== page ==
When One Icon Salutes Another
Google has done it again. Once again, it has hit home on a very emotive subject, demonstrating how great brands bring us closer, connect us and help us build bonds.
This time the subject is our very own Yasmin Ahmad. Mentor, boss and friend. For an international brand to give voice to Yasmin is a great acknowledgement indeed. From the social media salutes alone, we can see how proud Malaysians are to witness this event. Many have applauded this move, but the delight is accompanied by a wistfulness that the powers-that-be do not do more to celebrate our own heroes.
Had Yasmin lived, she would have been 56 today. Many learnt of her birthday through the doodle and this is the essence of how great brands grow.
They understand the power of relevance that resonates. They make it a point to find out what makes us tick, and then they start talking to us, building a relationship that sometimes outlast human ones.
Indeed, great brands embody a human-ness that we can all relate to. They become a part of our lives. They are friends and often leave an indelible mark on us.
Cynics would call it a marketing ploy. But those of us who truly love brands understand that for brands to succeed (especially nowadays), marketing messages have to come from a place of authenticity.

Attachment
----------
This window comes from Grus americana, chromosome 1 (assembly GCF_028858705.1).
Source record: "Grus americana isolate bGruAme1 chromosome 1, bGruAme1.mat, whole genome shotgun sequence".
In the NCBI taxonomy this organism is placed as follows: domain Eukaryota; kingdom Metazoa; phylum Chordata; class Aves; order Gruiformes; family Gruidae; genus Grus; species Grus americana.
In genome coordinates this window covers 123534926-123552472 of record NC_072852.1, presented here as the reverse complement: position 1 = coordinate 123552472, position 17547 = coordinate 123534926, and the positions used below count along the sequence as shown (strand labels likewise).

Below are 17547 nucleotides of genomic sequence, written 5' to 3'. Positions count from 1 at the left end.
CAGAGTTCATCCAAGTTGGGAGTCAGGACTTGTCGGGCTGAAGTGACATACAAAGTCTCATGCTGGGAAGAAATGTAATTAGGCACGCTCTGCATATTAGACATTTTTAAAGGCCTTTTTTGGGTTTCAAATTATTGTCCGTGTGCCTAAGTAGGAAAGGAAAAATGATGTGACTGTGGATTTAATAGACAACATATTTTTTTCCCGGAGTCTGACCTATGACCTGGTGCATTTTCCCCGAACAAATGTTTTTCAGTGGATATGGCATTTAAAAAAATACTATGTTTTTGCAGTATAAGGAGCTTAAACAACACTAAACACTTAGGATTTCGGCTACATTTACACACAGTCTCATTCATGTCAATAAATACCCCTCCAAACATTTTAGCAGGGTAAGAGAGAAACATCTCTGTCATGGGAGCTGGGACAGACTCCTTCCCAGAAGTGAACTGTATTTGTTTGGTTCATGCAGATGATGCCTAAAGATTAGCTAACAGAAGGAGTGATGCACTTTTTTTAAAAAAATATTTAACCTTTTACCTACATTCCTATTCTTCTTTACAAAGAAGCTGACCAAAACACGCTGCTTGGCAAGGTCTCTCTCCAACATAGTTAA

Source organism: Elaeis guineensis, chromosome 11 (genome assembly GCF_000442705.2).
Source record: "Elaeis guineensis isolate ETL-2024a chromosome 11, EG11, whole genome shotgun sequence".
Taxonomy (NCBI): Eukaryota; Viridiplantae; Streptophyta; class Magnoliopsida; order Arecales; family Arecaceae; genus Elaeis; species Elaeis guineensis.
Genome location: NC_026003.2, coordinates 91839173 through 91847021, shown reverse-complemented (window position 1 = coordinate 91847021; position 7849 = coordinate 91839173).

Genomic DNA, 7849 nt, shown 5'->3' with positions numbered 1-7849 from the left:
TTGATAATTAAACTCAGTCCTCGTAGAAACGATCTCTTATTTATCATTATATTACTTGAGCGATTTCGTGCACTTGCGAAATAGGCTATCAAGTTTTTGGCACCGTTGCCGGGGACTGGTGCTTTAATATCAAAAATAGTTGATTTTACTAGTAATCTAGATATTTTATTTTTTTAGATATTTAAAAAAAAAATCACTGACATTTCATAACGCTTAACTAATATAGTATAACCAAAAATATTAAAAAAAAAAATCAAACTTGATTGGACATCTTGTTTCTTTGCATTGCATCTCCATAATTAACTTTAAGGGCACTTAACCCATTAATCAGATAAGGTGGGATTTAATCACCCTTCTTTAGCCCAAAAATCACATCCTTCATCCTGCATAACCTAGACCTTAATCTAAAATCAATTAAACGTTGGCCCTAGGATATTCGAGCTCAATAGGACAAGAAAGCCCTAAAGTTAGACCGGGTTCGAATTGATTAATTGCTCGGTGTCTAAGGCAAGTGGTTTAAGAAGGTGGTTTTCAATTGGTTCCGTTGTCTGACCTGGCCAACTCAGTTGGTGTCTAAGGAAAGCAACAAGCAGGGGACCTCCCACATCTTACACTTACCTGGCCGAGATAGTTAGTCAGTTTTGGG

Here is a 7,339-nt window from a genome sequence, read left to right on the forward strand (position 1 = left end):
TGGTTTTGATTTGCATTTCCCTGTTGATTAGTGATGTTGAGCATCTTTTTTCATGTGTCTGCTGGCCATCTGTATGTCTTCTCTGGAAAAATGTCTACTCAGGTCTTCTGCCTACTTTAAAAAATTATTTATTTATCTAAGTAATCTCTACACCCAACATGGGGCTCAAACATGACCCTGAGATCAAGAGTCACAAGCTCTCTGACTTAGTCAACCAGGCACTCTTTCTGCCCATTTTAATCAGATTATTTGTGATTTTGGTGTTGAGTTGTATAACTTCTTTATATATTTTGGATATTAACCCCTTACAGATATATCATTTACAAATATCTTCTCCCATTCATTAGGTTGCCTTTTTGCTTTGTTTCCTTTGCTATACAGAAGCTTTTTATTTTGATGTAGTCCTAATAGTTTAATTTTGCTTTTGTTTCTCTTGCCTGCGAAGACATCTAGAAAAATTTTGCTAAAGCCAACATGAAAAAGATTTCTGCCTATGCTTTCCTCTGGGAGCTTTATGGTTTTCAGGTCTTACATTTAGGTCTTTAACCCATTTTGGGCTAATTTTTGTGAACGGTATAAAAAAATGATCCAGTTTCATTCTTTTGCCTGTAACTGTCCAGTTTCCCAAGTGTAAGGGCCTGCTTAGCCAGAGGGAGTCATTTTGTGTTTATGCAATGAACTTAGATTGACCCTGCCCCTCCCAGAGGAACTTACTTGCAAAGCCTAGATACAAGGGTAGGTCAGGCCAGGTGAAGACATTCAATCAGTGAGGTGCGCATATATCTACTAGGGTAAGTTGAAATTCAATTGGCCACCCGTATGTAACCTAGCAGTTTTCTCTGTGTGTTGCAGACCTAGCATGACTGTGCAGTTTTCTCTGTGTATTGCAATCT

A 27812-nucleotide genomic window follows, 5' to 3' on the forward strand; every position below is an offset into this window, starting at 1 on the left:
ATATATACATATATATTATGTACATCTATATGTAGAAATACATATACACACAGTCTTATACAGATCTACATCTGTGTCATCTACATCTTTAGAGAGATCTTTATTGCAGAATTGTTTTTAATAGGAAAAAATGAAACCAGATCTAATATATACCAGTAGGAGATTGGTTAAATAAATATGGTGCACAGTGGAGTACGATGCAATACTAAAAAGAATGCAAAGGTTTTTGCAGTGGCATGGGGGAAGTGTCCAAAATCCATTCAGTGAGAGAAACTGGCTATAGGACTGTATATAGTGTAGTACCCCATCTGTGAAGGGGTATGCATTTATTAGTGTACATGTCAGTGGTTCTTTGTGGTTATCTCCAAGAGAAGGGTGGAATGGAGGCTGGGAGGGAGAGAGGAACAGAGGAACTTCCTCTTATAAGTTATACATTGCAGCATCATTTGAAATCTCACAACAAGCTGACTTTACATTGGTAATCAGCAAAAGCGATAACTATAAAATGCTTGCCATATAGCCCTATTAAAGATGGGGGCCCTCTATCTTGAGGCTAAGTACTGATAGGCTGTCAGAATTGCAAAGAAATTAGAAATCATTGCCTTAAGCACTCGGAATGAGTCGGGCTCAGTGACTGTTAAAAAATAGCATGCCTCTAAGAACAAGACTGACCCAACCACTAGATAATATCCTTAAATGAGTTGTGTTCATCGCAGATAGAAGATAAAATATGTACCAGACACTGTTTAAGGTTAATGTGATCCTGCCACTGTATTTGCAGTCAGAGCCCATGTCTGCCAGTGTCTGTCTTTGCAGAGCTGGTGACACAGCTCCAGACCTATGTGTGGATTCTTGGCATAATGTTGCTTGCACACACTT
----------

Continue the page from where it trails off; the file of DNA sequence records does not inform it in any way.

Yasmin did all the above. As a storyteller, she had a simple, brilliant understanding of how humans connect, of the language we speak and the actions we take.
Whether it was packaged in a 30-second commercial or a two-hour film, her work always spoke to us because she understood the commonality that connects us and that is love.
Love. I know it sounds as cliche as hell.
But Yasmin understood that love was no cliche. She understood its universal language and appeal. She spoke of a love that was colour blind and expansive. Her Petronas ads talked about loving our neighbours, a message embedded in a larger love letter to the nation. Her groundbreaking four-minute Malaysian Airlines commercial spoke about the love that bound three friends spanning generations.
Sepet was about love.
So was Tan Hong Ming.
Great brands understand what their core philosophy is and they never veer from it. As I write this, I can almost hear Yasmin singing All You Need Is Love — to take the mickey out of me and this article, and to ensure nothing stayed too serious or maudlin for too long.
So what makes Google great, you might ask? What is their core philosophy?
What makes Google Google?
I leave you with this quote from the film The Internship when Mr Chetty, Head of Internship addresses a new batch of interns, telling them what they need most to succeed in Google.
“What you need is Googliness — the intangible stuff that made a search engine an engine for change.”
And while we’re at it, we could all embrace a bit of Yasmin-ness too.